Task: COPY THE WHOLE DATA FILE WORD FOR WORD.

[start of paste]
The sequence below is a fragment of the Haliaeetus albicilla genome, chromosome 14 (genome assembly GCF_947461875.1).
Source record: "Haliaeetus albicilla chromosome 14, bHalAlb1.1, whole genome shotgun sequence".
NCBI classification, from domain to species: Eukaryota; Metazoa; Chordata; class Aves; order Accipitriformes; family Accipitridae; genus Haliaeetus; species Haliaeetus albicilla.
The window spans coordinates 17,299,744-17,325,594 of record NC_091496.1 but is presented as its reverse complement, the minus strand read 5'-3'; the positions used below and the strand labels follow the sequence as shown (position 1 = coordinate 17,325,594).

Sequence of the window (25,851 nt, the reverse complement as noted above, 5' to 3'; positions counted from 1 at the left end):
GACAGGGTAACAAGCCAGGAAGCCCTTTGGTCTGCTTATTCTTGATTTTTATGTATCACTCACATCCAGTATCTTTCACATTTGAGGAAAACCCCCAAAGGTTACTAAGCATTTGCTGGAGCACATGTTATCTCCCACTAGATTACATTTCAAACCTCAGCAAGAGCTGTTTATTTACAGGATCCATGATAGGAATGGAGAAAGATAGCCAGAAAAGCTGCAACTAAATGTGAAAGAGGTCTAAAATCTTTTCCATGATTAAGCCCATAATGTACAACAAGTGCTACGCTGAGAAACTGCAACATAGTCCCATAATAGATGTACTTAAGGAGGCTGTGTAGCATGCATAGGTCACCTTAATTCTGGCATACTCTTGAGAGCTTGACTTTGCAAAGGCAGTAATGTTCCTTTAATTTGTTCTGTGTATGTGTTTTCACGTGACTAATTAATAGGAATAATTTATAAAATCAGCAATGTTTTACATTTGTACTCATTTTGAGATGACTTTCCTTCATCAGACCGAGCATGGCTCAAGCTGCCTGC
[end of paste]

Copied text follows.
The sequence below is a fragment of the Haliaeetus albicilla genome, chromosome 14 (genome assembly GCF_947461875.1).
Source record: "Haliaeetus albicilla chromosome 14, bHalAlb1.1, whole genome shotgun sequence".
NCBI classification, from domain to species: Eukaryota; Metazoa; Chordata; class Aves; order Accipitriformes; family Accipitridae; genus Haliaeetus; species Haliaeetus albicilla.
The window spans coordinates 17,299,744-17,325,594 of record NC_091496.1 but is presented as its reverse complement, the minus strand read 5'-3'; the positions used below and the strand labels follow the sequence as shown (position 1 = coordinate 17,325,594).

Sequence of the window (25,851 nt, the reverse complement as noted above, 5' to 3'; positions counted from 1 at the left end):
GACAGGGTAACAAGCCAGGAAGCCCTTTGGTCTGCTTATTCTTGATTTTTATGTATCACTCACATCCAGTATCTTTCACATTTGAGGAAAACCCCCAAAGGTTACTAAGCATTTGCTGGAGCACATGTTATCTCCCACTAGATTACATTTCAAACCTCAGCAAGAGCTGTTTATTTACAGGATCCATGATAGGAATGGAGAAAGATAGCCAGAAAAGCTGCAACTAAATGTGAAAGAGGTCTAAAATCTTTTCCATGATTAAGCCCATAATGTACAACAAGTGCTACGCTGAGAAACTGCAACATAGTCCCATAATAGATGTACTTAAGGAGGCTGTGTAGCATGCATAGGTCACCTTAATTCTGGCATACTCTTGAGAGCTTGACTTTGCAAAGGCAGTAATGTTCCTTTAATTTGTTCTGTGTATGTGTTTTCACGTGACTAATTAATAGGAATAATTTATAAAATCAGCAATGTTTTACATTTGTACTCATTTTGAGATGACTTTCCTTCATCAGACCGAGCATGGCTCAAGCTGCCTGC